You will need to periodically run "make tags" to rebuild your tags whenever you make any noticable changes to your project. The tags include all the system interfaces, so you can command double click on ShowWindow for example to see its definition. Note that you will need to be editing a file inside your project directory in order to find the tags file, as BBEdit will look in any parent folders for the tags file.

That is item number 3 we can tick off now.

A concept of "project"


Unfortunately, BBEdit has no concept of project. The closest it comes is a File Group, but File Groups have no scripting interface. Better support for scripting File Groups has been logged as a feature request with Bare Bones.

Also, the scripts described above have the project path hardcoded in them. Since I generally only work on one project at a time, this has not been a major problem for me, so I have not yet coded a solution. If File Groups worked well, I would be tempted to automatically build File Groups based on the project, and then use the fact that a File Group is open as the concept of "project" in BBEdit. Otherwise, the "current project" path could be stored in a file somewhere like ~/.currentproject and the scripts could base there paths on that. Perhaps if there is enough interest in this article, I'll expand this later.

Debugger support


GDB can be used manually, with a command like

gdb ~/XCodeApp/build/Debug/XCodeAppDebug.app/Contents/MacOS/XCodeAppDebug


in the Terminal. I have found this works poorly at best. GDB does not understand many Pascal types and is prone to crashing when it does not understant the stack frames.

GDB can also be used within the XCode GUI, so you can use XCode just for debugging.

There may be other GDB GUIs, but I have not found any that looked worth looking at, and any debugger would likely be hamstrung by working through GDB.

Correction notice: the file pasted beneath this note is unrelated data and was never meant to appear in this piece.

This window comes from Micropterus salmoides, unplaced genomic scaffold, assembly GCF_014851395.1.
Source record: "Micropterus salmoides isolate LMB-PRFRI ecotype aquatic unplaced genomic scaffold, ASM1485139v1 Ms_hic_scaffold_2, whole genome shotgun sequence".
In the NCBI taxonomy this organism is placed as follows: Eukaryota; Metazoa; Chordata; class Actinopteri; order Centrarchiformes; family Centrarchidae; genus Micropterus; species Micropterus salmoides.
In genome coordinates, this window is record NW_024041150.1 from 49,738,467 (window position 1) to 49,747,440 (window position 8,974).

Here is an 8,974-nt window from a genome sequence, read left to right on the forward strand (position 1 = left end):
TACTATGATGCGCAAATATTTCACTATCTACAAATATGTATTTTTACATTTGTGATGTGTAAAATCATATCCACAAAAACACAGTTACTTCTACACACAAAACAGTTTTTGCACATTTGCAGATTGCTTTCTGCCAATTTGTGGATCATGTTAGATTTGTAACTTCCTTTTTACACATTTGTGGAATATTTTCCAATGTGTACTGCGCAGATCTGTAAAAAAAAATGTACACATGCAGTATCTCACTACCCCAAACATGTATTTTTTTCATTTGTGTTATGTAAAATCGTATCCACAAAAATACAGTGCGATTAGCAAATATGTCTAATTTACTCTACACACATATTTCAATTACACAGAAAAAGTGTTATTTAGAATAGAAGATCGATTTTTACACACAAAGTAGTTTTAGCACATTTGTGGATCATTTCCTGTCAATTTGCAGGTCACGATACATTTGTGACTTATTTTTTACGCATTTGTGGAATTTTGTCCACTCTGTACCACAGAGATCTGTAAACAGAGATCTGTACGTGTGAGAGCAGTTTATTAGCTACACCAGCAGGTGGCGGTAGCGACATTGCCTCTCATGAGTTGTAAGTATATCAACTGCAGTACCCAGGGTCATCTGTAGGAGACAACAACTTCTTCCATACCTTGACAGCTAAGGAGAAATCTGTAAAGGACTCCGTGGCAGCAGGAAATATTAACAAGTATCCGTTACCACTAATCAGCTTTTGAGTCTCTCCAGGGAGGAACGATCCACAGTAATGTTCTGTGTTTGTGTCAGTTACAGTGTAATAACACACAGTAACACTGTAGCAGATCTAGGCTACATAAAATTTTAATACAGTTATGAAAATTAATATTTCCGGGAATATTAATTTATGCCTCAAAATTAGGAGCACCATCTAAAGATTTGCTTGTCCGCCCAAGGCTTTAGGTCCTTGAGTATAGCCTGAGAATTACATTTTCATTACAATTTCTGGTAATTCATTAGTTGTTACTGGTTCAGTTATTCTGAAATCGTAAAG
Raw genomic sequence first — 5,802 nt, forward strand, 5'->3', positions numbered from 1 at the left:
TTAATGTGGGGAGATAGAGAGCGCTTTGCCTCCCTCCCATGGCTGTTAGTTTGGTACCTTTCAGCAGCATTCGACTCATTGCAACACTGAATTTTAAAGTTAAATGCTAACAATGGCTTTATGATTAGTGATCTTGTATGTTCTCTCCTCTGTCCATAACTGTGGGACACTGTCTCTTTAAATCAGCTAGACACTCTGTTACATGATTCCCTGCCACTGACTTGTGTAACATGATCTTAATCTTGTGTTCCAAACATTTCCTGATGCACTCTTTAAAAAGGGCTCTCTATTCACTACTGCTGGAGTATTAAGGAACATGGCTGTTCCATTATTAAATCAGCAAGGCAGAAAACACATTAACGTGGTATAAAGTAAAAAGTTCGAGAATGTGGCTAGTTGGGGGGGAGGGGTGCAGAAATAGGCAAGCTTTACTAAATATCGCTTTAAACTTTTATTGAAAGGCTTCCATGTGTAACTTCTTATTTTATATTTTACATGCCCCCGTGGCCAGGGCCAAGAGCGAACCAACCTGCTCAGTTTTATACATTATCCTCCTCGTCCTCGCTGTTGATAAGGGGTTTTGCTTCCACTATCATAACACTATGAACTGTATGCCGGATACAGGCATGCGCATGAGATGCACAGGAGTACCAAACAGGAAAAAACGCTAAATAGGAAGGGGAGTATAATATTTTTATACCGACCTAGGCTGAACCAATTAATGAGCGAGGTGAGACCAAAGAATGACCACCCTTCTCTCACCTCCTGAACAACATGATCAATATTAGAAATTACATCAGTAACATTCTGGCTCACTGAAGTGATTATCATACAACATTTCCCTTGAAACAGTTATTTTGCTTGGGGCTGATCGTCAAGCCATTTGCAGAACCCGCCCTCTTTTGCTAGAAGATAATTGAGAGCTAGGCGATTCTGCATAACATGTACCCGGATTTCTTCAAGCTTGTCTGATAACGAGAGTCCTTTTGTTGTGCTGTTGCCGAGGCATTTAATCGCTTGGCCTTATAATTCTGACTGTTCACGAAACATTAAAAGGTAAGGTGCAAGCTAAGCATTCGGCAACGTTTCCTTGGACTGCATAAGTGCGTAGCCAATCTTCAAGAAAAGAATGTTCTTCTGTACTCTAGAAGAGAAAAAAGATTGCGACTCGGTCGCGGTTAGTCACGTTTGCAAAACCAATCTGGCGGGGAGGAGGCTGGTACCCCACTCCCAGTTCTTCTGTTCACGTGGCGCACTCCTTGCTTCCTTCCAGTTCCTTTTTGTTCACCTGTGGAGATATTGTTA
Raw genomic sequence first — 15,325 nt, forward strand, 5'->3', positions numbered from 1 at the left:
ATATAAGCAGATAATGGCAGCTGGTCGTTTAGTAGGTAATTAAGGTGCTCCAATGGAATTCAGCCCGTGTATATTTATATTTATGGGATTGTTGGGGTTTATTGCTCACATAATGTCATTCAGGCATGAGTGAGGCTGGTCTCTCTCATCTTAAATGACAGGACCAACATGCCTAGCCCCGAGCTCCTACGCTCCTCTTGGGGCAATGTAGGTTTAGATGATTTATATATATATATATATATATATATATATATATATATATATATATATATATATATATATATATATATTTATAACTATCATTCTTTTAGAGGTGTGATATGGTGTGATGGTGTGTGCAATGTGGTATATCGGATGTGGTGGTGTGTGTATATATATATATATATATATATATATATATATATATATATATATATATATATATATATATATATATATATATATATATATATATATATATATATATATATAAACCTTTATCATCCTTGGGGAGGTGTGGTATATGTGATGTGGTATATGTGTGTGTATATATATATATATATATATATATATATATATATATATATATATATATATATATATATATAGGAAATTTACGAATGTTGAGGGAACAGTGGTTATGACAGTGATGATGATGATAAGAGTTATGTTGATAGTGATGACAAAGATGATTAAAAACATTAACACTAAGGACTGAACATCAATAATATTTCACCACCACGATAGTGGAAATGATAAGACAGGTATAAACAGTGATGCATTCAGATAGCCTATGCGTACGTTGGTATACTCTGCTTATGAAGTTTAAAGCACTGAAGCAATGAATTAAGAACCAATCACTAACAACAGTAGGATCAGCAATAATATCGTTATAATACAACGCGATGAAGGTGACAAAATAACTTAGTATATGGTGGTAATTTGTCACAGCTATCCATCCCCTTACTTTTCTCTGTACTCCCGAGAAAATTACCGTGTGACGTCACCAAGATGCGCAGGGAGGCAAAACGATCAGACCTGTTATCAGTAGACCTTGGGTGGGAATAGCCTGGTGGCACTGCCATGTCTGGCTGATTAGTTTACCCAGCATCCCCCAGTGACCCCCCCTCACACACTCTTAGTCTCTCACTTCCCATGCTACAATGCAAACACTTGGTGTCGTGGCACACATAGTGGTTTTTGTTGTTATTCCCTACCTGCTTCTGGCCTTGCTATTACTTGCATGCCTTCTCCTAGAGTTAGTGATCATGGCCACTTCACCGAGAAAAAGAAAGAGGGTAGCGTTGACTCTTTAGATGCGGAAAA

In the end, WriteLn debugging, which outputs into the BBEdit worksheet, generally works reasonably well, but clearly none of these solutions are ideal.

Limited Syntax Coloring


BBEdit has syntax coloring for Pascal, but it is limted to just keyword coloring. Ideally, BBEdit would have the ability to syntax color based on the tags file. This feature request has been logged with Bare Bones.

Files


The examples of the three AppleScripts, Perl script, and the finished Makefile are available from
this site.

Conclusion


Although BBEdit is not really designed as a Pascal IDE, its extendability allows it to come pretty close. While XCode is a viable alternative to this, XCode carries a lot of baggage and complexity, and its environment is much less pleasant to use than BBEdit. With these simple scripts, you can compile Pascal while retaining the pleasant BBEdit environment, and until XCode improves its sluggish editor as well as integration with non-bundled languages, BBEdit will remain a very plausible alternative.

The scripts included with this article are placed in the Public Domain
The GNU Pascal Xcode integration kit is by Adriaan van Os, and the included Makefile is licensed as "Use and edit this file as you like, but at your own risk"



Copyright © 2005, Peter N Lewis